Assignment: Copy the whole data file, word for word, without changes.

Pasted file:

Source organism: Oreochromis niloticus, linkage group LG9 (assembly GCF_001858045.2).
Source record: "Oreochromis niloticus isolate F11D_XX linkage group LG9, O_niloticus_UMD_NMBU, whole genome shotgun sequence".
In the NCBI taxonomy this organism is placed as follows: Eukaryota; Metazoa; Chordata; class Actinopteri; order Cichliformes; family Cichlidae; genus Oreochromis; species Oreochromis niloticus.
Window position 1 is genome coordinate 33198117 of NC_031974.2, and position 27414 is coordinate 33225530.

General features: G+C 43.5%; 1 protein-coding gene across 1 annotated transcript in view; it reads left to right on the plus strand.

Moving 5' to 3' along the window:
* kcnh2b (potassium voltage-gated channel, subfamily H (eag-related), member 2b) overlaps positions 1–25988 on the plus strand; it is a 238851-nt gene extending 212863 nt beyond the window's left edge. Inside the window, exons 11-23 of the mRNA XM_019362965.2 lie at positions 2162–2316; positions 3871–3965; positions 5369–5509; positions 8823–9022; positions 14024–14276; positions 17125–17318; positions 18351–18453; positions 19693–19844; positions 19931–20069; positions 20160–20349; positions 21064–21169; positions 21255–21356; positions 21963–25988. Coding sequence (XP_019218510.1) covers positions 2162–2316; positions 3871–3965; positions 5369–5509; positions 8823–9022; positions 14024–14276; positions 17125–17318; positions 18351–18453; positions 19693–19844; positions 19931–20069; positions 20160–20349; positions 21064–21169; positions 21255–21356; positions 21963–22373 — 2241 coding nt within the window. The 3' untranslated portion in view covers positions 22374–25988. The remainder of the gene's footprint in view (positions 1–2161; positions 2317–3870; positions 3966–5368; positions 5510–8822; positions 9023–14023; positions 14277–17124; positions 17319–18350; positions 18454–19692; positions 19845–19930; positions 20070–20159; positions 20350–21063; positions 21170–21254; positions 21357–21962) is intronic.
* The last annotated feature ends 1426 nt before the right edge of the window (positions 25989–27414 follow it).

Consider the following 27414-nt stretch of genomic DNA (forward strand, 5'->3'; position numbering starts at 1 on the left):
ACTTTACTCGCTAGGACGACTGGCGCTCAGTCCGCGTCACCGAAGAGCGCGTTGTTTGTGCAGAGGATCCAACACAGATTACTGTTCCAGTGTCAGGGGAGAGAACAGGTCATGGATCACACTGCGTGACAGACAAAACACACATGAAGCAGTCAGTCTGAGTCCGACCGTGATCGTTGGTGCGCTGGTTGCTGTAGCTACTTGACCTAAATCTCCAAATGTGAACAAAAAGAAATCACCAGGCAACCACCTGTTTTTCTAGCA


Source organism: Oreochromis niloticus, linkage group LG9 (assembly GCF_001858045.2).
Source record: "Oreochromis niloticus isolate F11D_XX linkage group LG9, O_niloticus_UMD_NMBU, whole genome shotgun sequence".
In the NCBI taxonomy this organism is placed as follows: Eukaryota; Metazoa; Chordata; class Actinopteri; order Cichliformes; family Cichlidae; genus Oreochromis; species Oreochromis niloticus.
Window position 1 is genome coordinate 33198117 of NC_031974.2, and position 27414 is coordinate 33225530.

General features: G+C 43.5%; 1 protein-coding gene across 1 annotated transcript in view; it reads left to right on the plus strand.

Moving 5' to 3' along the window:
* kcnh2b (potassium voltage-gated channel, subfamily H (eag-related), member 2b) overlaps positions 1–25988 on the plus strand; it is a 238851-nt gene extending 212863 nt beyond the window's left edge. Inside the window, exons 11-23 of the mRNA XM_019362965.2 lie at positions 2162–2316; positions 3871–3965; positions 5369–5509; positions 8823–9022; positions 14024–14276; positions 17125–17318; positions 18351–18453; positions 19693–19844; positions 19931–20069; positions 20160–20349; positions 21064–21169; positions 21255–21356; positions 21963–25988. Coding sequence (XP_019218510.1) covers positions 2162–2316; positions 3871–3965; positions 5369–5509; positions 8823–9022; positions 14024–14276; positions 17125–17318; positions 18351–18453; positions 19693–19844; positions 19931–20069; positions 20160–20349; positions 21064–21169; positions 21255–21356; positions 21963–22373 — 2241 coding nt within the window. The 3' untranslated portion in view covers positions 22374–25988. The remainder of the gene's footprint in view (positions 1–2161; positions 2317–3870; positions 3966–5368; positions 5510–8822; positions 9023–14023; positions 14277–17124; positions 17319–18350; positions 18454–19692; positions 19845–19930; positions 20070–20159; positions 20350–21063; positions 21170–21254; positions 21357–21962) is intronic.
* The last annotated feature ends 1426 nt before the right edge of the window (positions 25989–27414 follow it).

Consider the following 27414-nt stretch of genomic DNA (forward strand, 5'->3'; position numbering starts at 1 on the left):
ACTTTACTCGCTAGGACGACTGGCGCTCAGTCCGCGTCACCGAAGAGCGCGTTGTTTGTGCAGAGGATCCAACACAGATTACTGTTCCAGTGTCAGGGGAGAGAACAGGTCATGGATCACACTGCGTGACAGACAAAACACACATGAAGCAGTCAGTCTGAGTCCGACCGTGATCGTTGGTGCGCTGGTTGCTGTAGCTACTTGACCTAAATCTCCAAATGTGAACAAAAAGAAATCACCAGGCAACCACCTGTTTTTCTAGCA